Senate Votes to Kill Bill Challenging Legality of Yemen War

Senate Votes to Kill Bill Challenging Legality of Yemen War

The move came after President Donald Trump met with Saudi Crown Prince Mohammed bin Salman at the White House earlier in the day. Sanders, along with Sens.

And as the battle grinds on, the United States has chosen to maintain its military support for the Saudi coalition - despite a rising tide of opposition to the war by US lawmakers and increasingly dire warnings about its toll on civilians.

"The current administration has continued Obama's war", Republican Senator Mike Lee said on the Senate floor.

The United States Senate on Tuesday sided with President Donald Trump and rejected an effort to force him to end the USA military's support for Saudi Arabia's bombing operations in Yemen. That the USA involvement was never authorized by Congress was another big issue, though this was the first attempt by the Senate to actually challenge a conflict over War Powers Act violations.

The Senate majority leader, Mitch McConnell, had urged lawmakers to abandon the effort, calling it "bad policy" and "procedurally mistaken".

The Saudi-led military coalition has enjoyed logistic and intelligence support from the United Kingdom and the US.

But Senate leaders along with Senate Foreign Relations Committee chairman Bob Corker opposed the proposal because it would damage the USA partnership with the Saudis.

Because of the timing, McConnell and other Republican leaders in the Senate are trying to postpone the resolution until after bin Salman's visit by sending it to the Senate Foreign Relations Committee. The war has turned into one of the world's worst humanitarian crises since the Saudi-led coalition began airstrikes -more than 10,000 people have been killed and millions more are at risk of widespread starvation and disease.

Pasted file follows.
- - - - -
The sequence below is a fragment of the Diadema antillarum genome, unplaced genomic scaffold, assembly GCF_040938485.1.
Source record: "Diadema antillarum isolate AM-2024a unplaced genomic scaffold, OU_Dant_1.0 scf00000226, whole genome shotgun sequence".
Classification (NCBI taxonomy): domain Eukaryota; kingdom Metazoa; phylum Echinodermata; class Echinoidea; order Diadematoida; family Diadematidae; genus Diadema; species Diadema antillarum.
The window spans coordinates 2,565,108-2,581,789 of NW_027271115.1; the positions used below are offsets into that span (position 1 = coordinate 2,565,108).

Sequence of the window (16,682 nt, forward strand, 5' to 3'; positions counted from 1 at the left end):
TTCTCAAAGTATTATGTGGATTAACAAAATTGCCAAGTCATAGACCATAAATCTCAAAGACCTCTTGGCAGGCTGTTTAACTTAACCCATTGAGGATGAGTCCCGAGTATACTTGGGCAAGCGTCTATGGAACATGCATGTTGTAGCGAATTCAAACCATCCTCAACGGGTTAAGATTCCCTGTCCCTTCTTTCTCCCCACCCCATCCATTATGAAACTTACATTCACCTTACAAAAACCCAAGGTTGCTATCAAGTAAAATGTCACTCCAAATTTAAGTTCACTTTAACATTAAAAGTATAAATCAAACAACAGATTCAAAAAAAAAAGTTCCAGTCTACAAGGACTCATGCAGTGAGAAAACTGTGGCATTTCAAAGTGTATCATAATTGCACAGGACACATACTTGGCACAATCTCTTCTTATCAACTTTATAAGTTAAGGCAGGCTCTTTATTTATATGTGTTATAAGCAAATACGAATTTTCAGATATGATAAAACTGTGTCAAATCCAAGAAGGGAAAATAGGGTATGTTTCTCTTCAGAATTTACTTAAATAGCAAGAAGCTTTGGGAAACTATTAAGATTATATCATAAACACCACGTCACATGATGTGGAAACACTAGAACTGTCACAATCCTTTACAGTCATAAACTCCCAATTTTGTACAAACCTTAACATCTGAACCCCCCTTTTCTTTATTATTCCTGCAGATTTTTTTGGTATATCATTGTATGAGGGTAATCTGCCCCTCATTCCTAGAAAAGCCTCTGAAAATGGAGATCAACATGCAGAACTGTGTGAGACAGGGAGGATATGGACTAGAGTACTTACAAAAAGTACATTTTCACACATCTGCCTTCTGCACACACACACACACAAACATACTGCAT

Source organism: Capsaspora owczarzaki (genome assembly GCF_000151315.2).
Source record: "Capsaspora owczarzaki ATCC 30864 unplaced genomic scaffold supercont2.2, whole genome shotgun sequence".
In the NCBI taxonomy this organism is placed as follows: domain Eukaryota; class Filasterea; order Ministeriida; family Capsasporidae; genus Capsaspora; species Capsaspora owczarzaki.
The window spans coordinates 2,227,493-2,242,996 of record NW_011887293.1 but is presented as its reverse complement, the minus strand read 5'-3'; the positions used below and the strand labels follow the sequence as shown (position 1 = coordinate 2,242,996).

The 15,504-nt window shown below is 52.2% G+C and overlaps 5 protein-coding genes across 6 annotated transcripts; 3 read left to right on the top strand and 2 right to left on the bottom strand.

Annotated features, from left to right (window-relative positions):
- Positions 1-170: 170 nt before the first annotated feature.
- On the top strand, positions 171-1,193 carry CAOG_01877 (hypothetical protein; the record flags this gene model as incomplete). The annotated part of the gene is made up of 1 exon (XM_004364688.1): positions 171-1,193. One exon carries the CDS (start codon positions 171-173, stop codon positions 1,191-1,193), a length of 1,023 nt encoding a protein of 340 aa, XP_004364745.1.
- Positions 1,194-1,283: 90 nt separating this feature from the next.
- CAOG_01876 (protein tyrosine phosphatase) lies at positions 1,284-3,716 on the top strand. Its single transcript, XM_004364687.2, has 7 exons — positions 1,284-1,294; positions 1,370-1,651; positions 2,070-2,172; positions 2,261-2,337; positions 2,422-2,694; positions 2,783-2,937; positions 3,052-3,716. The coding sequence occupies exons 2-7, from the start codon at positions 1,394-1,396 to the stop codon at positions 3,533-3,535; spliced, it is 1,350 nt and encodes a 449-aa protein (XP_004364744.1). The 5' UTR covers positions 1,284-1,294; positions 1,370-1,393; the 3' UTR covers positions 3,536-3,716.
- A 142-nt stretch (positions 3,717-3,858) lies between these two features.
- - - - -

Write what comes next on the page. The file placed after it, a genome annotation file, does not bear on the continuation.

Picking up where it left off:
McConnell added that USA intelligence provides the Saudis "greater precision in their air campaign", resulting in fewer civilian casualties.

The US has provided weapons, intelligence and aerial refueling to the Saudi-led coalition supporting Yemen's government against Iran-backed rebels. Defense Secretary Jim Mattis warned lawmakers earlier in March that cutting USA military assistance would risk Washington's relationship with Riyadh and embolden Iran.

Mr Mattis' letter first reported by the Washington Post cautioned that the resolution if passed "could increase civilian casualties, jeopardise cooperation with our partners on counterterrorism, and reduce our influence with the Saudis - all of which would further exacerbate the situation and humanitarian crisis".

A Gulf dispute pitting some Arab countries including Saudi Arabia and the United Arab Emirates against Qatar will also likely be brought up at the Trump meeting.

The bipartisan resolution was the latest congressional attempt to check the presidential exercise of military force overseas.